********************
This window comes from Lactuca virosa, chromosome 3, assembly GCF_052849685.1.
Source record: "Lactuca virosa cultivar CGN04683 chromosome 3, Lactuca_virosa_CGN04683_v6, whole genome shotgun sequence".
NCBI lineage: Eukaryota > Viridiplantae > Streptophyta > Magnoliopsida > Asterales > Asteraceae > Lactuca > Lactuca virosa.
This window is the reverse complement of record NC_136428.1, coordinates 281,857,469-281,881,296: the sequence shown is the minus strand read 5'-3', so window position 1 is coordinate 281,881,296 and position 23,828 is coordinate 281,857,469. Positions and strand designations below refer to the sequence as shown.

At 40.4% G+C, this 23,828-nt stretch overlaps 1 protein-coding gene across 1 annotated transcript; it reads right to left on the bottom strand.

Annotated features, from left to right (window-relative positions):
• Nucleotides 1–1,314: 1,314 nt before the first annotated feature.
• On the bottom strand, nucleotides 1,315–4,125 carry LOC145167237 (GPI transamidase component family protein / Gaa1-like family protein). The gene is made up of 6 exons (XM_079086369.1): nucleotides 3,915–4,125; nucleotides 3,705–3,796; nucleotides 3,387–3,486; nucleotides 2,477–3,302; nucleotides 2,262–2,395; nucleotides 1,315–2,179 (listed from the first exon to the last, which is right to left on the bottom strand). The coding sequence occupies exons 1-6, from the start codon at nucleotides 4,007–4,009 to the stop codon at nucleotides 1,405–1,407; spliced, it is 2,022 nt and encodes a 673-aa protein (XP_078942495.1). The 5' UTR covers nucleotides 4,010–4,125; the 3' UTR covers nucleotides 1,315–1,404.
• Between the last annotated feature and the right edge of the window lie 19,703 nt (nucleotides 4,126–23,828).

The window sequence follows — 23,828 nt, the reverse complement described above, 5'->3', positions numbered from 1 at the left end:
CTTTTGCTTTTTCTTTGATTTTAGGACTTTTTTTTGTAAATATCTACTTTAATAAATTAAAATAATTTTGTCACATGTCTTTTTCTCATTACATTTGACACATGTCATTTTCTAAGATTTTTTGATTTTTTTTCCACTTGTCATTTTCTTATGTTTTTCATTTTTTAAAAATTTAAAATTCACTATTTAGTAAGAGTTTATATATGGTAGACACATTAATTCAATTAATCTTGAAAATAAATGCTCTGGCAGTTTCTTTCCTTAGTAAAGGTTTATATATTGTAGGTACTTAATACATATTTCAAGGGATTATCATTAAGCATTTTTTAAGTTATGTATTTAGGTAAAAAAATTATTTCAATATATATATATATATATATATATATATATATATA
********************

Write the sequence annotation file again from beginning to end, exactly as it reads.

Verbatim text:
This window comes from Lactuca virosa, chromosome 3, assembly GCF_052849685.1.
Source record: "Lactuca virosa cultivar CGN04683 chromosome 3, Lactuca_virosa_CGN04683_v6, whole genome shotgun sequence".
NCBI lineage: Eukaryota > Viridiplantae > Streptophyta > Magnoliopsida > Asterales > Asteraceae > Lactuca > Lactuca virosa.
This window is the reverse complement of record NC_136428.1, coordinates 281,857,469-281,881,296: the sequence shown is the minus strand read 5'-3', so window position 1 is coordinate 281,881,296 and position 23,828 is coordinate 281,857,469. Positions and strand designations below refer to the sequence as shown.

At 40.4% G+C, this 23,828-nt stretch overlaps 1 protein-coding gene across 1 annotated transcript; it reads right to left on the bottom strand.

Annotated features, from left to right (window-relative positions):
• Nucleotides 1–1,314: 1,314 nt before the first annotated feature.
• On the bottom strand, nucleotides 1,315–4,125 carry LOC145167237 (GPI transamidase component family protein / Gaa1-like family protein). The gene is made up of 6 exons (XM_079086369.1): nucleotides 3,915–4,125; nucleotides 3,705–3,796; nucleotides 3,387–3,486; nucleotides 2,477–3,302; nucleotides 2,262–2,395; nucleotides 1,315–2,179 (listed from the first exon to the last, which is right to left on the bottom strand). The coding sequence occupies exons 1-6, from the start codon at nucleotides 4,007–4,009 to the stop codon at nucleotides 1,405–1,407; spliced, it is 2,022 nt and encodes a 673-aa protein (XP_078942495.1). The 5' UTR covers nucleotides 4,010–4,125; the 3' UTR covers nucleotides 1,315–1,404.
• Between the last annotated feature and the right edge of the window lie 19,703 nt (nucleotides 4,126–23,828).

The window sequence follows — 23,828 nt, the reverse complement described above, 5'->3', positions numbered from 1 at the left end:
CTTTTGCTTTTTCTTTGATTTTAGGACTTTTTTTTGTAAATATCTACTTTAATAAATTAAAATAATTTTGTCACATGTCTTTTTCTCATTACATTTGACACATGTCATTTTCTAAGATTTTTTGATTTTTTTTCCACTTGTCATTTTCTTATGTTTTTCATTTTTTAAAAATTTAAAATTCACTATTTAGTAAGAGTTTATATATGGTAGACACATTAATTCAATTAATCTTGAAAATAAATGCTCTGGCAGTTTCTTTCCTTAGTAAAGGTTTATATATTGTAGGTACTTAATACATATTTCAAGGGATTATCATTAAGCATTTTTTAAGTTATGTATTTAGGTAAAAAAATTATTTCAATATATATATATATATATATATATATATATATATA